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Rain Barrels Available

By VALARIE ALLEN
CNA staff reporter

Recycling rain isn't a new concept, but rain barrels from recycled products are now available at a local industry.

Social networking at a Women in Business luncheon with, an update on the Hurley Lake/McKinley Lake project led to a discussion about a rain barrel project in Milwaukee, Wis., according to Creston Chamber of Commerce Executive Director Ellen Gerharz.

Innovative Industry, 215 N. Walnut St. has a new product for sale.

Plastic barrels donated by a local food manufacturer are being fitted for use as rain barrels by clients at Innovative according to Innovative Industry Marketing Manager Jason Davis.

"Ellen told us about the rain barrels, they were being used by the Milwaukee Metro Sewer Department," said Davis. "I called and talked to them and got the information on how to make them."

The barrels are drilled through the top for a gutter fitting for standard downspouts. A standard garden faucet is added to the bottom for filling buckets or attaching a hose.

"They told us the barrel works best if it's placed on two concrete blocks," said Davis, "That brings it to a higher level, which helps the gravitational flow of water."

The faucet is placed high enough on the barrels to allow for any sediment to settle.

The donated barrels are food-grade quality, which means there were no harmful chemicals stored in them.

Gutters may have to be cutoff if they extend to the ground in order to for them to fit into the barrel and placing the barrel on concrete blocks are the only adjustments needed.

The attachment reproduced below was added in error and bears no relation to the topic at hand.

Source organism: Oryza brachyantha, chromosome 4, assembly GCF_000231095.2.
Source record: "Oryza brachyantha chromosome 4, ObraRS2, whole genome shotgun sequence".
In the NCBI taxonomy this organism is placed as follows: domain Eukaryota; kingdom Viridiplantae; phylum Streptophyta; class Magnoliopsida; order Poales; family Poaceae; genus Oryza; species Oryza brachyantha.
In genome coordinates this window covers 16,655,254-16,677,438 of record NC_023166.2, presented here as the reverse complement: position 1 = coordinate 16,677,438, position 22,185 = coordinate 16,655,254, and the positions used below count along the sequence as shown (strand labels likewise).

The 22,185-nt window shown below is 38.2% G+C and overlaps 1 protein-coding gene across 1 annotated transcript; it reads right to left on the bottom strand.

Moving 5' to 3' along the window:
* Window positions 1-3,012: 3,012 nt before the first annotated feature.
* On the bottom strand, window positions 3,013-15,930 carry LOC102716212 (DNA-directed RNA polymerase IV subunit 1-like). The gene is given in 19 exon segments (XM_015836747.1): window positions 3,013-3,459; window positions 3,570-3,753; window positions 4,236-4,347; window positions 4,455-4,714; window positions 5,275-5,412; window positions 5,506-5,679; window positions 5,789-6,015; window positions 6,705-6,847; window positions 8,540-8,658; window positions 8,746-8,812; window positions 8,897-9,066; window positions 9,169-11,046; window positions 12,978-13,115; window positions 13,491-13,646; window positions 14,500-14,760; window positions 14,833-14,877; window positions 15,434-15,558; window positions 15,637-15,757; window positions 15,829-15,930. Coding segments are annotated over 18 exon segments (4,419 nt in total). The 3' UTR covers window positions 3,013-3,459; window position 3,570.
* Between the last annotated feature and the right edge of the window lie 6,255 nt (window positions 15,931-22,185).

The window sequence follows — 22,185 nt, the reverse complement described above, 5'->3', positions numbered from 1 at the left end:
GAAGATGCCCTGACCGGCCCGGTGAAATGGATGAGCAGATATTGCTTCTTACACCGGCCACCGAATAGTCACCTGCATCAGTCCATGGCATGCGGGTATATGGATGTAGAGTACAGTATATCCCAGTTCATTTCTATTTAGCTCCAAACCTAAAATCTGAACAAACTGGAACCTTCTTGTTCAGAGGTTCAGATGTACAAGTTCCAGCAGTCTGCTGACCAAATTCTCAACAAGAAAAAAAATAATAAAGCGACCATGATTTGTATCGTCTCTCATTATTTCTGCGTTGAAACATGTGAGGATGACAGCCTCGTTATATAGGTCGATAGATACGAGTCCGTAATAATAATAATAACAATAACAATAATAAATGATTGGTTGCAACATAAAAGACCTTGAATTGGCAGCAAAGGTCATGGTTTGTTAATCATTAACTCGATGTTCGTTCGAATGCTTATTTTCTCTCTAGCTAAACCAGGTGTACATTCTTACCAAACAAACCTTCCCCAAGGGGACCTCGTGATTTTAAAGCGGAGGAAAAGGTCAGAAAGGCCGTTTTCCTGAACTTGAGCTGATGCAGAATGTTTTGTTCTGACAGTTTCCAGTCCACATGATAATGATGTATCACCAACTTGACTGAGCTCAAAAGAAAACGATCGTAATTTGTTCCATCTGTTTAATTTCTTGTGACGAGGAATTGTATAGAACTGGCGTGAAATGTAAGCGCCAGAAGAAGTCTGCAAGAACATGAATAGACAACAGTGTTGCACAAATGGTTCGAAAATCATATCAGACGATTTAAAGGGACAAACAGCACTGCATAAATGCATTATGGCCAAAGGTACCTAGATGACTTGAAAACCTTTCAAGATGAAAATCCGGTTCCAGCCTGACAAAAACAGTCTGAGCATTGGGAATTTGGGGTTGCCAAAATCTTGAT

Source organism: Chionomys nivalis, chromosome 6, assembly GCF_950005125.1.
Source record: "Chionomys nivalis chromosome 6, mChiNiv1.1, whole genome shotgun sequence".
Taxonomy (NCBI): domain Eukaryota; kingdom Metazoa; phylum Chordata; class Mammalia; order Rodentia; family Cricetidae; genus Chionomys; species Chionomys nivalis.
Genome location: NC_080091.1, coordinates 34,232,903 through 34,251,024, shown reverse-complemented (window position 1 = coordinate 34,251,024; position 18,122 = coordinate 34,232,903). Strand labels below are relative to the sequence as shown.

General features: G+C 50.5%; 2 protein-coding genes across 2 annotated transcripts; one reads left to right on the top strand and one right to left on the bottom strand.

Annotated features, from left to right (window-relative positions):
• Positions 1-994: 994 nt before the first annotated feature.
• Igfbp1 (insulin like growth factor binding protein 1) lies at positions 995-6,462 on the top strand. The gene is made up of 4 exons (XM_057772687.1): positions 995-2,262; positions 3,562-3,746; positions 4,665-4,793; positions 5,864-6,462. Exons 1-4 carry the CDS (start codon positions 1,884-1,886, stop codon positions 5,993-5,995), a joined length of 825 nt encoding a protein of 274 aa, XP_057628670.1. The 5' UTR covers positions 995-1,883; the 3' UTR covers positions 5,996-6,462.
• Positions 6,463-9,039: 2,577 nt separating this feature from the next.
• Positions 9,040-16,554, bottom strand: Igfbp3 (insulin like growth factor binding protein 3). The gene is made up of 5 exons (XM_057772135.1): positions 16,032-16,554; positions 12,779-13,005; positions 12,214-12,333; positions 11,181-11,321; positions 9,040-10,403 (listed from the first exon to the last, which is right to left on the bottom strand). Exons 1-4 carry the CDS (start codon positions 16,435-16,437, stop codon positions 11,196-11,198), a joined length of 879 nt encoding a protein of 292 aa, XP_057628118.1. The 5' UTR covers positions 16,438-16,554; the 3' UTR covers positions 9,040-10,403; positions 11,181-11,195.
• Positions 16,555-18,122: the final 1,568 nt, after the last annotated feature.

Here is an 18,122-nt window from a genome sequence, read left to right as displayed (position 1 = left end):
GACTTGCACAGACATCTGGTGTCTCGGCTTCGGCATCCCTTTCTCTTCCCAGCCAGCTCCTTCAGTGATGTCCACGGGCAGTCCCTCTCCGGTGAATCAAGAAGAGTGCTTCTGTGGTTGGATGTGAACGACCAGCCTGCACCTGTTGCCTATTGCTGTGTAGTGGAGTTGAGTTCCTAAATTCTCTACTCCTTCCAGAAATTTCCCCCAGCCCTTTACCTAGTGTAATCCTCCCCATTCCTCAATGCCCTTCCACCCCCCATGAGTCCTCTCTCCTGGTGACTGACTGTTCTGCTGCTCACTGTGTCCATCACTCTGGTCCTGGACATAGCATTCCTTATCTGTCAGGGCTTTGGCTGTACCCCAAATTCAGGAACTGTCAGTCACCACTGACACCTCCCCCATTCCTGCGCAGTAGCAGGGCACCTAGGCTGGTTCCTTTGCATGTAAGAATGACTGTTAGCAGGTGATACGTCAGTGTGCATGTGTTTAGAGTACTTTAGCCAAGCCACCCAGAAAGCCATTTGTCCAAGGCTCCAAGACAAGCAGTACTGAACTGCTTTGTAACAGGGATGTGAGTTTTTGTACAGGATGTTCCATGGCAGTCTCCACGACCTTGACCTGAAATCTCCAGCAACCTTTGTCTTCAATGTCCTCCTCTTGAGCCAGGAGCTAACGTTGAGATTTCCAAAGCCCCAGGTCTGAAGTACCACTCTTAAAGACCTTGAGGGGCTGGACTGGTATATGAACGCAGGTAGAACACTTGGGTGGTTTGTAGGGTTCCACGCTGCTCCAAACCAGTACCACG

"They're a good idea for watering gardens and flowers," said Charles Warner, Innovative Industry client who is outfitting the barrels. "You can save city water by using the barrel."

Rain barrels have been placed at the Creston News Advertiser for the public to see how they are set up.

Creston's Parks & Recreation department initiated a project in 2005 to restore McKinley Lake to a condition suitable for recreation. Water testing throughout 2006 showed that Hurley Creek and therefore, the lake had some serious water quality problems.

The City is experiencing growth/development in the northwest corner of the Watershed. The completion of this development will increase the percentage of the Watershed considered urban. This development is also expected to increase storm water flow levels.

The northern border of the Watershed drains into the Hurley Creek Lake. The Hurley Creek Lake drainage is considered the beginning location of Hurley Creek. This creek meanders in a southwesterly direction through Creston and empties into Lake McKinley. The water from Lake McKinley ultimately drains into the Platte River.

Barker Lemar used stream visual assessment protocol (SVAP) to perform an assessment of Hurley Creek in November 2006 and the spring of 2007. The assessment identified specific locations of erosion, discharge pipes, illegal dumping locations, and areas of animal access. This information was collected using geographic information systems (GIS) and global position system (GPS) technologies.

Barker Lemar met with several key stakeholders to discuss the project and what services they may be able to provide towards the improvement of the water quality. These key stakeholders are listed below in alphabetical order:

  • Creston Iowa Park Board
  • Creston Livestock Auction, Inc.
  • Iowa Department of Agriculture and Land Stewardship
  • Iowa Department of Natural Resources
  • Iowa State University Extension Office
  • National Resources Conservation Services
  • Southern Iowa Council of Governments
  • United States Department of Agriculture

Barker Lemar also received water quality data that was collected in 2006 by IOWATER volunteers to assist with the assessment. A total of 92 samples were collected at eight (8) locations from April to November 2006.

Barker Lemar presented the results of the performed assessment, water quality samples, and results of the stakeholder meetings during the April 24, 2007 meeting. These results identified three main categories of concern:

  1. High E. coli levels;
  2. Severe erosion; and
  3. Storm water flow management

These findings lead Barker Lemar to develop recommendations to improve the condition of the identified categories of concern. The recommendations were categorized by five (5) types:

  • Erosion & Sediment Control
  • Animal Access
  • Storm Water Management
  • Education Programs
  • Miscellaneous Activities